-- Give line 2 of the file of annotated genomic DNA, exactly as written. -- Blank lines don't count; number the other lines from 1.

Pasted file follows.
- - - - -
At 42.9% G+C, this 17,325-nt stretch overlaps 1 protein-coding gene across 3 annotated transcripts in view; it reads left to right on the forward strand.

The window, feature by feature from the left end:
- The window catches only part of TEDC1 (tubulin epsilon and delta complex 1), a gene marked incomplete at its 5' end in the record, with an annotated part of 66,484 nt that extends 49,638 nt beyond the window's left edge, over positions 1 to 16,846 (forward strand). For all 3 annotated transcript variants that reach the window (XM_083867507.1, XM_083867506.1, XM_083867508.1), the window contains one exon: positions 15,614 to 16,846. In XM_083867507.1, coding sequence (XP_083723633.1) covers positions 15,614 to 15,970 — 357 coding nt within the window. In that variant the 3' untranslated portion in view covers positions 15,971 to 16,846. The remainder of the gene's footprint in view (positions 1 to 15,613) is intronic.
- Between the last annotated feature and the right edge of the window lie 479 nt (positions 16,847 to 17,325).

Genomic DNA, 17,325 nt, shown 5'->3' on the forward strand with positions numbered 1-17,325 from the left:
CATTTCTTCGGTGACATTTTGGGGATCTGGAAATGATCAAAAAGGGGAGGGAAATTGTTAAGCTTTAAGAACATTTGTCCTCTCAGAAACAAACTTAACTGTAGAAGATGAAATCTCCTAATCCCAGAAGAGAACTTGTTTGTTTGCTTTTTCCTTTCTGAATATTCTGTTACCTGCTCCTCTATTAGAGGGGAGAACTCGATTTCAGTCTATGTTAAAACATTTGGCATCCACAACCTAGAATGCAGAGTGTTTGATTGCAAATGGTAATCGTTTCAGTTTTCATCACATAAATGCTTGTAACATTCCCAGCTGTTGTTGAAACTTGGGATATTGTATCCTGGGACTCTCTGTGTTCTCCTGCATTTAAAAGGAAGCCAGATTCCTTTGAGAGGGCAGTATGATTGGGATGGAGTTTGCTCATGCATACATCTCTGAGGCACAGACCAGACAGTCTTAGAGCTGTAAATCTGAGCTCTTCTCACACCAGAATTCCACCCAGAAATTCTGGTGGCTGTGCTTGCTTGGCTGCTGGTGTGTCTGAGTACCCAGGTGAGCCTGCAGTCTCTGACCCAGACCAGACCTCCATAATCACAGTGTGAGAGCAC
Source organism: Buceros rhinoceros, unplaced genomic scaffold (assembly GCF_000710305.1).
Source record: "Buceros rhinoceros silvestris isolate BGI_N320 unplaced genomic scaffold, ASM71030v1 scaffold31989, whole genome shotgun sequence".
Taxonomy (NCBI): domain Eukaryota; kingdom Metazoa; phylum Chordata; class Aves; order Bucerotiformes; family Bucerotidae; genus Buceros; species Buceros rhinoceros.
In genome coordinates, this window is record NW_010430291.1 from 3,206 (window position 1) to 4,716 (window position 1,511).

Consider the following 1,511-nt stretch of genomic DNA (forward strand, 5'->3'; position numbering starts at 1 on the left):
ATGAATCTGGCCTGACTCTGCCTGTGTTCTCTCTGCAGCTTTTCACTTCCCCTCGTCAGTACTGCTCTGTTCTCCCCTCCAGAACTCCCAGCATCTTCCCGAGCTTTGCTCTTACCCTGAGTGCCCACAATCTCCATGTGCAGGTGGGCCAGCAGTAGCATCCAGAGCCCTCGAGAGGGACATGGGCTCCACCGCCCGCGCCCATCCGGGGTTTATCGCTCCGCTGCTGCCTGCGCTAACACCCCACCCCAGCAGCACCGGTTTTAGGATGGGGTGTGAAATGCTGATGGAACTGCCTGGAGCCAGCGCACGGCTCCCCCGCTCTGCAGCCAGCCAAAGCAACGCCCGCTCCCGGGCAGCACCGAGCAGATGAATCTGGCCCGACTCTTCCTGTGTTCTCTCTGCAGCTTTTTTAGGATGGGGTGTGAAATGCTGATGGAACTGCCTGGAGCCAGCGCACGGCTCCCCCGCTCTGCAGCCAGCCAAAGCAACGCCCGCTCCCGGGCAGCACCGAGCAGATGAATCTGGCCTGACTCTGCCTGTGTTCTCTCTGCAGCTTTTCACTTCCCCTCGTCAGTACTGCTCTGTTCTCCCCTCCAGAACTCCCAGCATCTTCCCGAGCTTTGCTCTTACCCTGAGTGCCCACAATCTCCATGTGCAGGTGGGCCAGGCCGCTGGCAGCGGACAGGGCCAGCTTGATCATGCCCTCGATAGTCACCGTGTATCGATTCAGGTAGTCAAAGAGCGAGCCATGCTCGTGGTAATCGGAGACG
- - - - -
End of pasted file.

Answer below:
The window, feature by feature from the left end: